‘Bargain’ PC’s end up as an expensive buy
17 November 2012
Well it has been a crazy week and I can’t remember us being this busy before. The pre-Christmas rush is already well under way! Laptops certainly seem to be the flavour of the week and they have been going out the door like hot cakes. The introduction of Windows 8 has certainly had a bearing on this although we are still finding that the majority of our laptop customers are buying Windows 7 devices – so far.
We had an instance this week of a customer grabbing a budget laptop from one of the chain stores because it was “a bargain” and then bringing it to us to configure. It was a HP Pavilion, a consumer laptop from Hewlett Packard and it was interesting to see what it was like as it is a model that we can also resell. It was a good looking laptop but this is where the goodness simply stopped.
We prefer to sell the business/commercial range of HP laptops and they still have a lot of junk software installed. If fact our techs spend around 2 hours of tech time and around 4 hours of computing time per laptop to configure and update them. This includes removing all of the junk and trial software and installing and updating essential software, however this Pavilion laptop had double the junk that we normally see.
I don’t like the way our industry has gone down the track of bundling computers & laptops with every bit of software imaginable ‘in case’ the user wants it? Certainly one of the reasons for this is to make them look ‘pretty’ when on a display shelf and turned on for a customer to look at – normally the uninitiated will say “wow – look at all of the software that it comes with”.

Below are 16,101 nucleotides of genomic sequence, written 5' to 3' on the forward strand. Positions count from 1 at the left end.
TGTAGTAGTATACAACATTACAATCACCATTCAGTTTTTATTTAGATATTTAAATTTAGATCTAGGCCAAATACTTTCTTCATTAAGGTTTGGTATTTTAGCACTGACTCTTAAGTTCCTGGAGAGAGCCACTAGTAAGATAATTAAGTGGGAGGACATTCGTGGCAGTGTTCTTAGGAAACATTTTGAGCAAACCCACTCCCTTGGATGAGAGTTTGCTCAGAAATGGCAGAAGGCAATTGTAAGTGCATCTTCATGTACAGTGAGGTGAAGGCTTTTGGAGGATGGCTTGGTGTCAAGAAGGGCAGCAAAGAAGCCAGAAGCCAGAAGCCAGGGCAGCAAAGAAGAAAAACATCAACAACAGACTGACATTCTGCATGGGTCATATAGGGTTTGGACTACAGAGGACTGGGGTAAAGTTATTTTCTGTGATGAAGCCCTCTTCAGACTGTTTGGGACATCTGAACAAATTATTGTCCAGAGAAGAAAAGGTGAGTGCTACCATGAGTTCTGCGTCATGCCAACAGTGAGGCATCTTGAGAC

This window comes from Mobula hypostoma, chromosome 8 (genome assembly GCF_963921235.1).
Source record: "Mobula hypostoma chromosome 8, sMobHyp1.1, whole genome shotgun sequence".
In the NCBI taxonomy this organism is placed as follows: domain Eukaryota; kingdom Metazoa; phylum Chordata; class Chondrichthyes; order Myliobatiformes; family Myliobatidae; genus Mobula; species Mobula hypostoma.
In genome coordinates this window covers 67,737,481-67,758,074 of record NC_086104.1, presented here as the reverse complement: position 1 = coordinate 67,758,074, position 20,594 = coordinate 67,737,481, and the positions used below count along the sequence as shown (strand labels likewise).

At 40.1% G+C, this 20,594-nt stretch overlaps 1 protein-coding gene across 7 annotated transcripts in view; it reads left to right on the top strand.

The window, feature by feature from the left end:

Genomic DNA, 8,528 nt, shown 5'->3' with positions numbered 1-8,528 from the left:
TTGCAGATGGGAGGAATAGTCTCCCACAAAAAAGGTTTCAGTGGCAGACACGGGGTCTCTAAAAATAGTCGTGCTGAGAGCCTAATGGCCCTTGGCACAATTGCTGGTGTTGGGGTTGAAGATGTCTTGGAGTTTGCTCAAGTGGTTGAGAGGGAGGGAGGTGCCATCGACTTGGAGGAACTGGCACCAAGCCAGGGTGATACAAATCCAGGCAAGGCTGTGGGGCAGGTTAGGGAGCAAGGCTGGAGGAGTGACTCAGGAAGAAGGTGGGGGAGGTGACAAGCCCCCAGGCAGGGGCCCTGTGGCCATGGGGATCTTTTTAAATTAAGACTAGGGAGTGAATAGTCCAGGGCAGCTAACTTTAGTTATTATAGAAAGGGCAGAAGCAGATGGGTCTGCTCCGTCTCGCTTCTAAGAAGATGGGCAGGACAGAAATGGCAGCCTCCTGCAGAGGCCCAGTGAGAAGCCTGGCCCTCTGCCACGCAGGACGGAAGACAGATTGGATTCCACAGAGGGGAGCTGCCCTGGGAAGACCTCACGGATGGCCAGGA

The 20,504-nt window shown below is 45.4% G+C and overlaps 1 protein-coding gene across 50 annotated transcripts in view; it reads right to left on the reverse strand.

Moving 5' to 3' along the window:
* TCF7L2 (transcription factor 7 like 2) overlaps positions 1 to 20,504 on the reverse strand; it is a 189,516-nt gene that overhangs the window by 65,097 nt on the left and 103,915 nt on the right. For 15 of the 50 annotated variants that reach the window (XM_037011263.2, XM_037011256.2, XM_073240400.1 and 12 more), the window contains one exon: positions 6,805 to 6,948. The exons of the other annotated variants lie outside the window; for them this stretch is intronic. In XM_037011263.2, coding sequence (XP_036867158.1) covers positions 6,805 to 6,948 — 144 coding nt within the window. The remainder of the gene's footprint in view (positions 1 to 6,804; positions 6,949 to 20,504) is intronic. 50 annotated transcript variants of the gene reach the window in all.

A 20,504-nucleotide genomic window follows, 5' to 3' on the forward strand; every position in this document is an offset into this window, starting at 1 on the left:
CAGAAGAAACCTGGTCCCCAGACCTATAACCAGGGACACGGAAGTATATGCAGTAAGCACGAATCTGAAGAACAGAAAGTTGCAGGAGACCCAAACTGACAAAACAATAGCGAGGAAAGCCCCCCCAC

This same laptop had a very flimsy plastic derived lid and keys that felt very wooden to the touch. We had to install more ram into this brand new laptop and removing all of the junk software took forever – all of this cost the customer dearly. At the end of the process it took around 1 minute to start instead of 3 minutes and was entirely different to use but it prompted me to look further into things.
For $488 the HP Pavilion had an AMD CPU (the brain of the laptop) rated at only 722, it had 2GB of Ram, a 320 GB hard drive, 14” screen and Windows 8. Remember, it took hours to configure and extra ram to make it run well. Our base model laptop is a HP 650 for $649 with an Intel CPU rated at 1,625, 8GB of Ram, a 320GB hard drive, a 15.6” screen, Windows 8 and all of the configuration work already done. What we had to do to the Pavilion ended up costing a further $350 but we can’t upgrade a laptop CPU so it still has a very low power rating.
Basically any laptop or desktop today should have 8GB of ram and a CPU rated at around 2,000 to 10,000 – why would you want to buy a slow new PC that instantly becomes a source of frustration?
Future Byte Me topics can be emailed to [email protected] and Bruce is contactable at Kerr Solutions, 205 Musgrave Street or on 49 222 400.
For more advice and assistance from Kerr Solutions, like and follow us on Facebook